Searching For Teddy

FILE - In this undated file photo, the statues of George Washington, Thomas Jefferson, Teddy Roosevelt and Abraham Lincoln ar
FILE - In this undated file photo, the statues of George Washington, Thomas Jefferson, Teddy Roosevelt and Abraham Lincoln are shown at Mount Rushmore in South Dakota. A 9-year-old Texas boy who's losing his vision will get the chance to fulfill his wish to see Mount Rushmore National Memorial in South Dakota. Ben Pierce's trip is an effort of South Dakota's Department of Tourism, businesses and attractions in the Black Hills, and celebrity chef and talk show host Rachel Ray, the Argus Leader newspaper reported. (AP Photo, File)

The voice of political populism rings loud and clear this election season. We hear it from both the Right and the Left. But we have heard it before, in the elegant cadences of the late nineteenth century: "You shall not press down upon the brow of labor this crown of thorns; you shall not crucify mankind upon a cross of gold." This was William Jennings Bryan in 1896, running for president of the United States and addressing the Democratic National Convention that year.

Never mind the religious underlay of his words, or the economic debate behind them over the demerits of the gold standard for American coinage. Bryan's words stirred the hearts and minds of struggling Americans back then. They could now, too. Either of the energetic populists running for president today--Bernie Sanders or Donald Trump--could quote them effectively. Supporters would supply the meaning that fits our times.

Perfect storms, rare as they are, do repeat. Bryan was speaking in the thick of America's so-called Gilded Age. What was happening back then? A perfect storm of political, economic, and demographic disorientation for working people. Huge corporations run by the super-wealthy manipulated politicians. Captains of industry (robber barons) abused the working classes. In those years, the richest 1% owned 47% of the nation's property. The base of the economy was shifting from agriculture to industry. Farmers struggled with railroads for reasonable rates to transport their goods. Within the shifting economy, old skills lost their use. Within a generation or two, the percent of American labor involved with agriculture and food supply dropped from 80% to 2%. Workers within the rising industrial economy lived meanly, labored long hours, had little access to education or chance - despite Horatio Alger stories - of advancing. Meantime, impoverished immigrants were pouring in from southern and eastern Europe, seeking opportunity and in many cases finding xenophobic unwelcome.

Sound familiar? It should. We're in another perfect storm of political, economic, and demographic reorientation. Only now the economic shift is from an industrial to an information base. And now the immigrants are from Mexico and Latin America. (Under more humanitarian guidelines, there could be many more from war-torn Syria.) The economic disparities are as dismal as back then. As Bernie Sanders repeatedly tells us, quoting the National Bureau of Economic Research, the top 0.1 percent - that's one tenth of one percent - of American families own 22 percent of the nation's wealth.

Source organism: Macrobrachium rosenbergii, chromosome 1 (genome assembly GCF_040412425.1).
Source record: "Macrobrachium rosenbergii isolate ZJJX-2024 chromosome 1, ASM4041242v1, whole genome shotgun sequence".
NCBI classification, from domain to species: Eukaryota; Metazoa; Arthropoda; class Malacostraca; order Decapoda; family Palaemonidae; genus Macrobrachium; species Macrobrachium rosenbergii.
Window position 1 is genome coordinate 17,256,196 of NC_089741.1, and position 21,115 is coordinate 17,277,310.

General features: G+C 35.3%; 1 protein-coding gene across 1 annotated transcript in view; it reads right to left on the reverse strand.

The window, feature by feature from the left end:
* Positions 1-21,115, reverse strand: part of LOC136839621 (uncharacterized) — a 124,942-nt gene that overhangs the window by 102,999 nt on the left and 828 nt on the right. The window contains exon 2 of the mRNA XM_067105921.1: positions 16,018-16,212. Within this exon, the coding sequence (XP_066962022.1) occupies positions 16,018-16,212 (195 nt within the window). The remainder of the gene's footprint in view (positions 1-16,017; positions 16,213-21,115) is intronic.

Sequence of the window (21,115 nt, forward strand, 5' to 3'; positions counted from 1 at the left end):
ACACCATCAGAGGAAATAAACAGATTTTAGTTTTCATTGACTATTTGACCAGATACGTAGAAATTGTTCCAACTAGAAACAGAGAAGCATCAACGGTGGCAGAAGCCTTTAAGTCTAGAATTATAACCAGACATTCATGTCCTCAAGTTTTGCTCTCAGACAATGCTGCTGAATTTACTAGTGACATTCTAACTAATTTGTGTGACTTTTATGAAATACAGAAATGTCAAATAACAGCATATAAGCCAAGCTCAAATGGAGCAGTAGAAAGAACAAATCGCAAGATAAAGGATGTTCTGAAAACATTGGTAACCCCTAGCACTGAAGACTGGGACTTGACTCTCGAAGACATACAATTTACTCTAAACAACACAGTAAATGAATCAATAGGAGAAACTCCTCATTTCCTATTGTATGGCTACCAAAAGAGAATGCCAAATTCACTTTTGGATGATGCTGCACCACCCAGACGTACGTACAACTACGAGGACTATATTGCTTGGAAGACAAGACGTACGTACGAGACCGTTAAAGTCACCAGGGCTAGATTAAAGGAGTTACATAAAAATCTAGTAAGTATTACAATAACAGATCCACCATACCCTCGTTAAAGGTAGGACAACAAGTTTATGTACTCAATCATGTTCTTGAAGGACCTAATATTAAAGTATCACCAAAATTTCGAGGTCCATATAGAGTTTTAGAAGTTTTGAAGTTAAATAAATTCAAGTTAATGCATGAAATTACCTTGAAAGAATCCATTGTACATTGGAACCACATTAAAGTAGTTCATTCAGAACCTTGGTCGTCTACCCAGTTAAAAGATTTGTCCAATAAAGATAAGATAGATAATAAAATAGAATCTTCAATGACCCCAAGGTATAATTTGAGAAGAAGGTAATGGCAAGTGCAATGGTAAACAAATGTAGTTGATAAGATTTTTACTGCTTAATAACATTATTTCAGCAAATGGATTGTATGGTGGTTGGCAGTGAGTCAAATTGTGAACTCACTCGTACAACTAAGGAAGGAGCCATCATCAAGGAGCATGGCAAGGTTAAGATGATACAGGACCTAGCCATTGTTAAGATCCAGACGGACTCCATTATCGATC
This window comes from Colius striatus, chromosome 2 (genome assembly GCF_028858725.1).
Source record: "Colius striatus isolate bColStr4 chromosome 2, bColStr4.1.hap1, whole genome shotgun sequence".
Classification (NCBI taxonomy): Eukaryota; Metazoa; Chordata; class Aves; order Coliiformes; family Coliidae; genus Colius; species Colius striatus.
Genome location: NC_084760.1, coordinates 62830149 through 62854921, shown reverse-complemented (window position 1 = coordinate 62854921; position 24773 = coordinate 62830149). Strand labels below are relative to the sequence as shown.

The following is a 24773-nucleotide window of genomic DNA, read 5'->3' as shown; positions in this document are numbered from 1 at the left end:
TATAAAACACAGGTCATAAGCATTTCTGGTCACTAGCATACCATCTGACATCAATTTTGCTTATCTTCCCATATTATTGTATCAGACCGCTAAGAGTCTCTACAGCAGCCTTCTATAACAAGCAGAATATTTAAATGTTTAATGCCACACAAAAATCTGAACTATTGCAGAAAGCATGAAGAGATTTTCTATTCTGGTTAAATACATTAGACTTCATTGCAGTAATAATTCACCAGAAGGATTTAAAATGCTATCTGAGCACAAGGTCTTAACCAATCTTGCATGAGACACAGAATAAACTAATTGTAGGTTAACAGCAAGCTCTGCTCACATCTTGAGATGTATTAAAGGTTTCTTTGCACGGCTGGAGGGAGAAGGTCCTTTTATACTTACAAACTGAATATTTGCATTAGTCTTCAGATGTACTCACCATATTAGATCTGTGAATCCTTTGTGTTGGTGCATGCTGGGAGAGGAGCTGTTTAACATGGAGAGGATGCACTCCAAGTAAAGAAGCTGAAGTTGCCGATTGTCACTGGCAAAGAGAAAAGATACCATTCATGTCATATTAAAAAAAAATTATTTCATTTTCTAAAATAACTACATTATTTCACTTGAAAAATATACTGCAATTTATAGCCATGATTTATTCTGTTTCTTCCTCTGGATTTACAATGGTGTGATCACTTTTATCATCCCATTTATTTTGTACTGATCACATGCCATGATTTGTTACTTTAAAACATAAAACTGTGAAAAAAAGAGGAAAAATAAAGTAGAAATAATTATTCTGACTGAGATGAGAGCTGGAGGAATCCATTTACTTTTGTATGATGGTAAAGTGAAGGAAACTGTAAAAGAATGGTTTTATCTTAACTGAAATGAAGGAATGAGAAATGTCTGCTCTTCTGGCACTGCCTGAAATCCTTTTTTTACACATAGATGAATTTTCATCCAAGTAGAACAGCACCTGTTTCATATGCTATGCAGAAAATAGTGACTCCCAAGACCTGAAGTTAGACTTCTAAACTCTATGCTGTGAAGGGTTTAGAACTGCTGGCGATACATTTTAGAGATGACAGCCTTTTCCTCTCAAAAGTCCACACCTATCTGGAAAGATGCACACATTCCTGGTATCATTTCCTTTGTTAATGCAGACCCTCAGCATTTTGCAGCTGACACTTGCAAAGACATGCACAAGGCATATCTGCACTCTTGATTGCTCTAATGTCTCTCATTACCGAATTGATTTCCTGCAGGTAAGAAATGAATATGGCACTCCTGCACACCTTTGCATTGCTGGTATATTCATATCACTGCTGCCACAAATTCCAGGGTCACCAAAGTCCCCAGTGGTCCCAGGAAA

William Jennings Bryan lost the election of 1896 to William McKinley, who enjoyed Wall Street backing. But the story of the Gilded Age does not end there. And here is where history holds out hope for resolution of our own perfect storm. For within a few years of Bryan's defeat, a leader arose who implemented what the progressive voices of protest against the injustices of the day were demanding. It was Theodore Roosevelt, a Republican, and 26th president of the United States. Embodying the objectives of the Progressive movement, he enacted much of the legislation that Bryan advocated - breaking up huge corporations, limiting the power of campaign contributions, and protecting the average person from unregulated industry. Roosevelt's genius was to channel public frustration with government into positive political and economic change at a moment when the structure in both parties was fluid. He fought conservatives in his own party to push his agenda.

Teddy Roosevelt initiated and oversaw an era of broad political and social reform. Under his leadership, Congress enacted legislation to break the industrial monopolies, improve food and drug safety, regulate railroad shipping rates, and stop direct political contributions from corporations and unions--a law overturned by the Supreme Court in 2010. In response to "muckraking" journalists exposing corruption, constitutional amendments passed that empowered the people to elect senators directly, the government to levy income tax, and women to vote. This was the beginning of presidential primaries, whose purpose was to wrest control of presidential politics from backroom deals.

In short, the Progressive movement empowered the people. In their protests against the economic abuses of capitalism, the Progressives did not kill it, but reformed and energized it--and made America great.